The kitten is Chaplin, maybe two months old, and an affectionate and adorable kitten.
Also among the many cats and kittens cramping the population at the shelter are Prince and King, two neutered males. “Someone unable to care for them had to give them up,” according to the Red Oak folks.
Then there are three mixed puppies, Emmie and Eric arrived together while Evan was a singular arrival. They’re all about 4 months old and “baby sweet and so very lovable.”
Bear is the fellow with the “Teddy Bear Face” who came in because his owner died and he was “sent to the shelter. He is such a good boy. He tries so very hard to please.”
Matt is the Belgian Malinois mix who is house-trained, smart, sweet and “over all the puppy stuff and very well behaved.” He came in as a stray.
Now we get to “CRITICALLY URGENT!!!!” Sarah, a senior Cocker Spaniel who “was found as a stray and it looks like she has had a hard time surviving - she is missing some fur on her back end and that will need to be checked.” This is an early intake photo, but the Red Oak shelter says “she is clearly a Spaniel. Has the cute little stump tail, too. So sorry - pics are still pending - this was best we could do in order to have something to post - we can tell you right now she is very sweet and very precious ... She needs someone right away.”
Again, email Laura at firstname.lastname@example.org or call or text 214-949-2726.
A REMINDER FROM
OUT AT THE LAKE
The Friends of the Animals at Cedar Creek Lake host a low-cost vaccination/micropchip clinic from 10 a.m. to noon Saturday. (Call 903-451-4701 for info. Or go to friendsoftheanimals.org or visit the Facebook site HERE.
The site of the vaccination/chip clinic? Why, where else? It’s at the Friends’ Spay/Neuter Clinic, the world’s most successful spay/neuter clinic in Gun Barrel City, Texas.
KURT BARKER: A LITTLE DOG
AND A CHALLENGE
We got this story from our frequent Houston contributor, the animal advocate Alexandra Kelsey. The background on this white, fluffy dog begins with this paragraph on his gofundme.com page: “Kurt Barker was a small, sickly and flea-infested dog next in line to be euthanized at our local shelter. Animal control found him wandering in traffic and rescued him. It became apparent he was thrown away. Identified by chip, the prior owners didn't respond to over a dozen calls. Time was running out.”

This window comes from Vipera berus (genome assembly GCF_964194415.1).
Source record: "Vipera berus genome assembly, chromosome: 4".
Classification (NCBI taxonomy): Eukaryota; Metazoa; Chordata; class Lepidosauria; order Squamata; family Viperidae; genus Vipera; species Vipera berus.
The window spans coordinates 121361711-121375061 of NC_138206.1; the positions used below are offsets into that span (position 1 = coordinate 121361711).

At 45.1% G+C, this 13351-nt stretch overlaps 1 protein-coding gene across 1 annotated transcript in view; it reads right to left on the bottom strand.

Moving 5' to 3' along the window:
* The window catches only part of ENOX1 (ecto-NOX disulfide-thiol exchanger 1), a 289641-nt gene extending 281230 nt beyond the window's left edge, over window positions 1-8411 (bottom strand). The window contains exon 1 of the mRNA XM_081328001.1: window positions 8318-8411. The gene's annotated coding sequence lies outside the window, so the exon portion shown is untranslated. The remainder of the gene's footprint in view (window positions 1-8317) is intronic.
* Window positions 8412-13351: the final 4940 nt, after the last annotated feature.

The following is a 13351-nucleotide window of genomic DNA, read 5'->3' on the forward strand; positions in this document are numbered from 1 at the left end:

Kurt was, of course, saved. Then, earlier in the week word went out that Kurt needed expensive surgery just to be able to move around --- a “Femoral Head Ostctomy (FHO).” His gofundme.com page explains, “We had just finished a long walk when he jumped from the curb to the street. His legs collapsed and he cried out in pain, we scooped him up and carried him home.” The visit to the vet revealed that Kurt’s “femur was torn out of his hip socket.” After that, everything aimed toward surgery. The pre-surgery note from Daryl Lerner cited a friend “who knows “Kurt’s mom” and read that the dog is “well-loved and cared for and he and his mom need help getting him back to full mobility.”
The rescued dog’s Mom is known for “her tireless work with rescued cats, and this lady is retired and has limited means.” She took a chance on getting financial help from the rescue community and, in a leap of faith, set the surgery for the 29th. There were some nervous moments, then, word arrived: “Kurt’s surgery ... went well. He will have to do some PT, and his stitches should come out in 10-14 days. Kurt’s mom appreciates the donations, I know, and if anyone is still interested in donating, she is about $800 short of the total cost of this orthopedic surgery for her boy.” You can see how the donations are going at this page:
[LARRY ASIDE: You can’t really say this stuff happens “all the time,” but you can say that this instance demonstrates faith in the rescue community on behalf of a small dog who has plenty of love left.]
A DALLAS SHOOTING; WHEN HUMANS SNAP; A BETTER SONG FOR THE DAY
You’ve probably seen the tragic story of the Dallas domestic situation that led to the fatal shooting of a husband and a murder charge being filed against the wife. And the wife told the police she shot the husband because he was beating the cat. What happened to the cat? We asked a reporter pal who was dealing with the story and the police have no comment on the cat’s state, he tells us. Perhaps the cat is “evidence” now in the care of the city. Maybe in the custody of relatives. If anyone knows, let us know (email me at email@example.com). This cat is likely to need a place to live. No need to make life awful -- or shorter -- for an animal because of human behavior. ... When I was a young journalist, before I became a youngish editor and columnist for decades, I covered a lot of police beat stories and criminal trials. What always struck me was how odd it was that some of the nicest people were defendants in murder and mayhem cases. For a bad minute the worst of humanity boiled up from within them and that was that -- criminals for life. One of the nicest guys I ever met was a hired killer -- could have been an illusion. Humans -- hard to figure. .... As we end our contemplations of the human condition and how it affects more than one being, this is a good time for a song by the great, late Don Williams, rest in peace. Click HERE. And may your day be good.